The IRC provides humanitarian relief and recovery assistance to those fleeing crises around the world. One of those places is Afghanistan. Plagued by decades of violent conflict and natural disasters, Afghanistan has created one of the largest refugee populations in the world. We began work in Afghanistan in 1988, launching relief programs for people displaced by the invasion of the Soviet Union. We now work with thousands of villages and communities across nine provinces, with Afghans making up more than 99% of IRC staff in the country. In recent years, the IRC has become one of the leaders in women’s protection and empowerment in the country.
With your generous support, the IRC is able to provide uprooted families around the world and in Afghanistan specifically with cash assistance, tents, clean water, sanitation and other basic necessities. The IRC supports over 100 health facilities, installs hand-washing stations in local communities, and provides information and training sessions about COVID-19. We also provide safe learning spaces in rural areas, help people find employment, and work with local communities to identify, plan and manage their own development projects.
Meet Sofia, a young Afghan refugee building her new life as a computer programmer in the United States.
When Sofia*, 25, fled Afghanistan in August 2021, she had a bachelor’s degree in computer science and a dream of creating websites that bring people together. With support from the IRC, she was able to restart her life in the United States, where she hopes to rebuild her career as a computer programmer.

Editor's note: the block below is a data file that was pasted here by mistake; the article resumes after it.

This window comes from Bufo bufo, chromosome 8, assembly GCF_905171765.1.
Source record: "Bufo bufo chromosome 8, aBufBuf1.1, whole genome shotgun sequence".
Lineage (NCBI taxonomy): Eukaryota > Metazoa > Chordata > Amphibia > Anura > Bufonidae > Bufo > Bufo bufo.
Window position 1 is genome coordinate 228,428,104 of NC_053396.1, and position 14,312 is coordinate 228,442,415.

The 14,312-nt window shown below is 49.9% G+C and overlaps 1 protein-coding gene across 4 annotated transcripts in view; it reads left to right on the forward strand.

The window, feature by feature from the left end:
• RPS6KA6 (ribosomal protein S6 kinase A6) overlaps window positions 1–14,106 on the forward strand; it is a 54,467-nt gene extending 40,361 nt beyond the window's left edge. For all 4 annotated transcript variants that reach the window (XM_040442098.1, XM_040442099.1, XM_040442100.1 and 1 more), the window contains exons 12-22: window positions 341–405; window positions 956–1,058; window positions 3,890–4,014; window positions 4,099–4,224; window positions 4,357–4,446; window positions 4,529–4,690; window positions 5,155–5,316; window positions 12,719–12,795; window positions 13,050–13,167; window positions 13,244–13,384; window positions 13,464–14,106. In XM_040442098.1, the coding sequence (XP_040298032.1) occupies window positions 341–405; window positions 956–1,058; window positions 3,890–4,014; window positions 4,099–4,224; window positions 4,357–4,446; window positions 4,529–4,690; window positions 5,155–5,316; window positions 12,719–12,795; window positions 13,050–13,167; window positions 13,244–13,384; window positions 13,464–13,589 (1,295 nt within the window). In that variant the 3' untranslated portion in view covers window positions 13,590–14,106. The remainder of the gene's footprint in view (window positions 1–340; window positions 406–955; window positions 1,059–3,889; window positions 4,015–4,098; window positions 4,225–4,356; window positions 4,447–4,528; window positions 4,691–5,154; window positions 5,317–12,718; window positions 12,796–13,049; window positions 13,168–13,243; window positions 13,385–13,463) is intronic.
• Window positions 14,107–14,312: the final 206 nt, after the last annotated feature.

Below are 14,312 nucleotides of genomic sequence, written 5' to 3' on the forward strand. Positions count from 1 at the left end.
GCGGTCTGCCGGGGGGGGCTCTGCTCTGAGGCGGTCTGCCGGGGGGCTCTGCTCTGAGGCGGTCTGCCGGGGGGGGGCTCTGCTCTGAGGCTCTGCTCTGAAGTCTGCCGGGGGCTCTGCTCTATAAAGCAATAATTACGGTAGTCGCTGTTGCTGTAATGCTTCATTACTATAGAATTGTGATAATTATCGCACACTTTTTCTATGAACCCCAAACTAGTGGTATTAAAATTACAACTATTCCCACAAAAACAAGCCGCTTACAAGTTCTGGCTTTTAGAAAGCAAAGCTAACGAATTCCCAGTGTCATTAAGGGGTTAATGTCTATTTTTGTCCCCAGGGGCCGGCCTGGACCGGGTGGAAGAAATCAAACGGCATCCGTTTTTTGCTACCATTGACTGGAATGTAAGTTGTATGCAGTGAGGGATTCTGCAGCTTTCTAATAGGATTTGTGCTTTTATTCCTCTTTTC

How did you evacuate from Afghanistan?
In August 2021, suddenly the situation turned very chaotic. Everyone panicked and was scared for their lives.
In the final days when I was leaving, everything was dire and people were extremely anxious because they were trying to leave. I was also anxious that the situation might get even worse. No one knew what was going to happen to them. When I arrived at the airport, I couldn’t believe so many people had already come. I thought I might not be able to enter the airport, but after a lot of struggles I was able to get on a flight. My brother and I were able to leave but our mother, who has arthritis, was not able to make it to the airport in time. She now lives in Kabul all alone, with no one to help with her medical needs.
How has your experience in the U.S. been?
We came to the U.S. on September 6. My goal was to come here and just have a life. I think 80% of girls who are in Kabul want the same. They want freedom, freedom of thinking, freedom of education. Their wish is to reach what they are dreaming about. The IRC has always, from my point of view, helped everyone. When I first came here I was treated very well and all the questions I had were answered. For instance, they introduced us to multiple organizations that helped us with basic necessities. They also helped us to relocate close to family members. I wish the IRC even more success in helping Afghans. I really thank them because what they do is a big deal for us. Once I arrived here, I thought, ‘I got all I wanted and now I can overcome any problems.’ It was a strange feeling to know I can achieve whatever I have planned for.
What are your career goals and dreams?
I want to be a person who can help others. I really like working in networking and IT. I want to find ways to help those who don’t understand or don’t have access to technology. I also want to make a website like Google, Facebook and Instagram because these apps bring everyone together. Computer science helps introduce people to the world and show them what is happening. I am very determined to reach my goals. I want to establish myself in the United States and hopefully sponsor my mother to come here.